63. The method of claim 62, wherein the sheath creates an aspiration passage between the member and the sheath.
64. The method of claim 62, wherein the sheath is moveable relative to the member.
65. The method of claim 62, wherein the sheath is flexible.
66. The method of claim 62, wherein the sheath is at least partially covered by an outer sheath.
67. The method of claim 62, wherein the member is coupled to a handle that controls the movement of the sheath.
68. The method of claim 57, further comprising the step of inserting a light transmitting element into the body cavity for obtaining optical data from the targeted cells.
69. The method of claim 68, wherein the optical data is an image of the cells.
70. The method of claim 68, wherein the optical data is used to guide movement of the member.
71. The method of claim 68, wherein the optical data is a magnetic resonance image.
72. The method of claim 57, wherein an amount of ultrasonic energy to be applied to the targeted cells on the surface of the body cavity is a function of an amplitude and a frequency of vibration of the member.
73. The method of claim 57, wherein the ultrasonic energy has a frequency that destroys water-laden targeted cells while not harming high-collagen connective tissue or other fibrous tissues.
74. The method of claim 57, wherein the ultrasonic energy has a frequency in the range of about 20,000 Hertz to about 80,000 Hertz.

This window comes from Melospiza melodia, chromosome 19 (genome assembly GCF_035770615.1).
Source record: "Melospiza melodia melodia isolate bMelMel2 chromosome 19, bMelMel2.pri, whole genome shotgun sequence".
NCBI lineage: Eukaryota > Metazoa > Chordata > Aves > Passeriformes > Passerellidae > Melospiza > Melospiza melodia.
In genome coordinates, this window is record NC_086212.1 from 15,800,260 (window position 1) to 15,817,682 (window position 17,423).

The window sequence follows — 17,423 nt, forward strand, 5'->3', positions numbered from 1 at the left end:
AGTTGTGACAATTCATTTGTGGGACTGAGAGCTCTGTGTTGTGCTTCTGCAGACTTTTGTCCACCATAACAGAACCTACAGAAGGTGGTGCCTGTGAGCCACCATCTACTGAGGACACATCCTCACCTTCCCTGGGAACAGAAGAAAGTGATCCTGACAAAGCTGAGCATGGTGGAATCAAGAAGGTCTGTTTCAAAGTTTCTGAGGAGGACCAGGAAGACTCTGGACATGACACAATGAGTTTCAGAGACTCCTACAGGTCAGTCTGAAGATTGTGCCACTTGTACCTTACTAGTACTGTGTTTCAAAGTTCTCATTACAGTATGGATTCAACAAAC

75. The method of claim 57, wherein the ultrasonic energy has a frequency in the range of about 20,000 Hertz to about 35,000 Hertz.
76. The method of claim 57, wherein the member is substantially flexible.
77. The method of claim 57, further comprising the step of aspirating fluids and debris from the targeted cells away from the area of cavitation.
Description
RELATED APPLICATIONS

[0001] This application continuation in part of U.S. application Ser. No. 09/975,725, filed on Oct. 11, 2001, entitled “Ultrasonic Probe With Rapid Attachment And Detachment Means,” which is a continuation in part of U.S. application Ser. No. 09/625,803, filed on Jul. 26, 2000, which claims priority to U.S. Provisional Application No. 60/157,824, filed on Oct. 5, 1999, and claims the benefit of U.S. Provisional Application No. 60/225,060, filed on Aug. 14, 2000, the entirety of these applications are hereby incorporated by reference.

FIELD OF THE INVENTION

[0002] The present invention relates generally to medical devices, and particularly to an apparatus and a method for treating gynecological diseases using an ultrasonic medical device operating in a transverse mode to cause fragmentation of diseased tissue without the excision of adjacent non-diseased tissue. The present invention relates to an apparatus emitting ultrasonic energy in a transverse mode for treatment of gynecological diseases, and a method for treating gynecological diseases using ultrasonic energy.

BACKGROUND OF THE INVENTION